SALT LAKE CITY (ABC4) — The American Red Cross‘s revised blood donor process began today, Aug. 7, allowing all donors — regardless of sexual orientation, sex, or gender — opportunities to donate blood.

The revised process included an introduction of the Individual Donor Assessment screening, which the Red Cross said is a step toward safer and more inclusive blood supply. This process is a significant milestone in the Red Cross’s commitment to equality, inclusivity, and security of the nation’s blood supply, according to the Red Cross.

All potential donors will be screened with a revised questionnaire that evaluates individual risk for HIV based on sexual behavior, recent partners, and other factors, according to the Red Cross. The IDA reportedly marks the end of a decades-old policy that required gay men to abstain from sex for three months prior to donating, and instead focuses on risk factors.

Heidi Ruster, Chief Executive Officer of the American Red Cross Utah/Nevada region, said the IDA approach marks a pivotal shift toward inclusivity and equitable blood donation policy.

“This is a positive step toward meeting the critical need for a secure, diverse blood supply, while emphasizing safety and inclusion for all,” she said.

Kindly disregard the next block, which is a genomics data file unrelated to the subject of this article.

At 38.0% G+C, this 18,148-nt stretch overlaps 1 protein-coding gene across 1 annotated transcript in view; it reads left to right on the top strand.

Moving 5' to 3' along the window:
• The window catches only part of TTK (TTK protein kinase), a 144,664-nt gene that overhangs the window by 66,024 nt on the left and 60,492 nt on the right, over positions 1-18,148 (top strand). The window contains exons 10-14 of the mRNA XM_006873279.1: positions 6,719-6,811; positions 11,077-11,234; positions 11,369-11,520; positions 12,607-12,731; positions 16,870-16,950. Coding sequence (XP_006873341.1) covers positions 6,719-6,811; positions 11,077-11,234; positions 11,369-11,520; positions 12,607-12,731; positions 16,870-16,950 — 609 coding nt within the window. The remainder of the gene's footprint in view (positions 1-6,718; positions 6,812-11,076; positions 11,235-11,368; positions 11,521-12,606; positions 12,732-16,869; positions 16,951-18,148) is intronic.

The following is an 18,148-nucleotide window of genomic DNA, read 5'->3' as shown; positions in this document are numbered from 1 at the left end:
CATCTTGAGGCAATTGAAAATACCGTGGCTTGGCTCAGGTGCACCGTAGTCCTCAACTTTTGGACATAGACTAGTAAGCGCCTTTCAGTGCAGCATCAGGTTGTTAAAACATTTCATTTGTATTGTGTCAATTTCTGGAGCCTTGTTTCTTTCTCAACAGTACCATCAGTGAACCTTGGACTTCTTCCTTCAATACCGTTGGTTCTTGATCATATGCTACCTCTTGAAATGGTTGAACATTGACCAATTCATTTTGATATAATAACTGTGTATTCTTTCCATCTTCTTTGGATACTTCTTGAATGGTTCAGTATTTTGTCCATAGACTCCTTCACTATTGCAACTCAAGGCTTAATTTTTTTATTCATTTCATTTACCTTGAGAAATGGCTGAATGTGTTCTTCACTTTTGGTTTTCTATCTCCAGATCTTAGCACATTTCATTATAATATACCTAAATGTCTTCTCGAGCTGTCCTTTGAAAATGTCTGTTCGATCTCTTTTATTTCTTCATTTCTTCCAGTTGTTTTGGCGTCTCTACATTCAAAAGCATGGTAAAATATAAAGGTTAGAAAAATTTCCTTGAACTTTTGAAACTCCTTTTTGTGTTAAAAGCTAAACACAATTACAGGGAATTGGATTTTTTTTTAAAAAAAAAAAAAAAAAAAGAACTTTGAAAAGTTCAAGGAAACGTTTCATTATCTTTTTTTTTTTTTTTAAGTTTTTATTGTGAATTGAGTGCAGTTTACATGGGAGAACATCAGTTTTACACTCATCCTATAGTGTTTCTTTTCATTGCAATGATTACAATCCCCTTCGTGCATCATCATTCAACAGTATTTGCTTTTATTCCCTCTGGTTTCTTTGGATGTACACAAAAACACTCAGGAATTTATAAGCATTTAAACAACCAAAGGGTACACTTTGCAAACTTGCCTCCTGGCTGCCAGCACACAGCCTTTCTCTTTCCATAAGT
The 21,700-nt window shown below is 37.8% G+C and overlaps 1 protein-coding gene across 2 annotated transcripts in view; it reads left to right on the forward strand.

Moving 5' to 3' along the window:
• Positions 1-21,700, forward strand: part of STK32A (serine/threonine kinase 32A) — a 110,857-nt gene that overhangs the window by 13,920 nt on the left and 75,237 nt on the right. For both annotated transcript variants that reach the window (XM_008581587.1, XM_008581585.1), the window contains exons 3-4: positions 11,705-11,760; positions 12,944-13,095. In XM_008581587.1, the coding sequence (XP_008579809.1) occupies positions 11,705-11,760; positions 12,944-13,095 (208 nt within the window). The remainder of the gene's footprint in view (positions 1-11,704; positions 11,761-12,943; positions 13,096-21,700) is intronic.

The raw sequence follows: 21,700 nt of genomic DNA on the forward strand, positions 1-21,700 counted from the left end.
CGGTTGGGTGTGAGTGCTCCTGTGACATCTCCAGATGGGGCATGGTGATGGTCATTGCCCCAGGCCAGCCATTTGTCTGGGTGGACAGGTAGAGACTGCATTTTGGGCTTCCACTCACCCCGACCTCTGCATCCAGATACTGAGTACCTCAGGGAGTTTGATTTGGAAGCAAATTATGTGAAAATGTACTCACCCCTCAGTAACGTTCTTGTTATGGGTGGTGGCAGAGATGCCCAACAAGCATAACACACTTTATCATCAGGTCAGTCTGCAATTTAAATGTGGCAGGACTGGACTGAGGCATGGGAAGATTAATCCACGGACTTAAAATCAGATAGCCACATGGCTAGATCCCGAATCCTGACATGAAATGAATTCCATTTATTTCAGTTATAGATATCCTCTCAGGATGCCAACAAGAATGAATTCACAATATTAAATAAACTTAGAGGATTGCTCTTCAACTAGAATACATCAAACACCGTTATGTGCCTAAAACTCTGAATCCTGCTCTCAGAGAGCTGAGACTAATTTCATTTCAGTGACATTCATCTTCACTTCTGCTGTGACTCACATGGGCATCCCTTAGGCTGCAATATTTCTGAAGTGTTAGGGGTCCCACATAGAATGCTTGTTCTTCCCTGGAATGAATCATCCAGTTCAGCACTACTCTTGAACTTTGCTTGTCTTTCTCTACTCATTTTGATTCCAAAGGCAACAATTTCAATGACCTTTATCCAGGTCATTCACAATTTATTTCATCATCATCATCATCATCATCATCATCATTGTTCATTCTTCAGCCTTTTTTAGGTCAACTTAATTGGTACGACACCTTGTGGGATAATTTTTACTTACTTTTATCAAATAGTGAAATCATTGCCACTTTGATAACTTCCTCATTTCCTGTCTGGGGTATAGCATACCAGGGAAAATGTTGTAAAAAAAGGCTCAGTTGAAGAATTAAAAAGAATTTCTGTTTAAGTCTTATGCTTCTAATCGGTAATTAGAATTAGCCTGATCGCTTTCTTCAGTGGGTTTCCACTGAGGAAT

Salt Lake resident Chris Van Bibber was among the first of gay men to donate blood under this new policy this morning.

He said this cause is close to his heart, as his mother received a blood transfusion during childbirth.

“I’m proud to honor her by giving back to the community. Being able to contribute after all these years is not just a personal achievement, but a collective step forward for inclusivity and equality,” he said.

The American Red Cross has reportedly supported changing the deferral policy concerning sexually active gay men, supported by decades of data collection and assessments to improve transfusion safety, according to the Red Cross. Additionally, the Red Cross said they have been an ongoing advocate for eliminating donor questions based on sexual orientation and was a leading contributor to the FDA-funded study that led to changes in donor eligibility.

The Red Cross uses many layers of safety to help protect the blood supply and health of donors, including eligibility screening and rigorous testing performed on each donation, according to the Red Cross. To ensure each unit is safe for transfusion, the Red Cross said they test each donation for HIV, hepatitis B and C, and other transfusion-transmitted agents.

Ruster said the Red Cross needs individuals like Van Bibber who feel strongly about donating blood, saying new donors can help with the current donation slump.

To make an appointment, visit, call 1-800-RED CROSS, or use the Red Cross Blood Donor App.